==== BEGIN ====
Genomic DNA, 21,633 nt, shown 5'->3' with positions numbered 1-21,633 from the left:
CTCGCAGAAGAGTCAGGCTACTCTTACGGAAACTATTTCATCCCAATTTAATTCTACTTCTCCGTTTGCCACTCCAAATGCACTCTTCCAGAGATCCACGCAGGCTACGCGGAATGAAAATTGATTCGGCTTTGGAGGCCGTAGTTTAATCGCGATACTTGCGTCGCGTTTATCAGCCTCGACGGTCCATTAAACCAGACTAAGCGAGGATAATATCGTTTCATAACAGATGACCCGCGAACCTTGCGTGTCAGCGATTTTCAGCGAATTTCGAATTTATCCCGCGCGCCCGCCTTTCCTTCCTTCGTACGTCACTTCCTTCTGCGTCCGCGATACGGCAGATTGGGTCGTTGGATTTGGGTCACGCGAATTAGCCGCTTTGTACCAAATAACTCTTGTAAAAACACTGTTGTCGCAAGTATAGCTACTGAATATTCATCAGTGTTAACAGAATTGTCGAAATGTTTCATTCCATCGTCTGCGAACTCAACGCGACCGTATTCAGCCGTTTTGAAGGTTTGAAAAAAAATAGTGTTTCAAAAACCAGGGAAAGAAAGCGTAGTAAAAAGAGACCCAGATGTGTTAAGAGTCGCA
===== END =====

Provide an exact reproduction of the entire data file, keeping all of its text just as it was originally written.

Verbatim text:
Genomic DNA, 21,633 nt, shown 5'->3' with positions numbered 1-21,633 from the left:
CTCGCAGAAGAGTCAGGCTACTCTTACGGAAACTATTTCATCCCAATTTAATTCTACTTCTCCGTTTGCCACTCCAAATGCACTCTTCCAGAGATCCACGCAGGCTACGCGGAATGAAAATTGATTCGGCTTTGGAGGCCGTAGTTTAATCGCGATACTTGCGTCGCGTTTATCAGCCTCGACGGTCCATTAAACCAGACTAAGCGAGGATAATATCGTTTCATAACAGATGACCCGCGAACCTTGCGTGTCAGCGATTTTCAGCGAATTTCGAATTTATCCCGCGCGCCCGCCTTTCCTTCCTTCGTACGTCACTTCCTTCTGCGTCCGCGATACGGCAGATTGGGTCGTTGGATTTGGGTCACGCGAATTAGCCGCTTTGTACCAAATAACTCTTGTAAAAACACTGTTGTCGCAAGTATAGCTACTGAATATTCATCAGTGTTAACAGAATTGTCGAAATGTTTCATTCCATCGTCTGCGAACTCAACGCGACCGTATTCAGCCGTTTTGAAGGTTTGAAAAAAAATAGTGTTTCAAAAACCAGGGAAAGAAAGCGTAGTAAAAAGAGACCCAGATGTGTTAAGAGTCGCA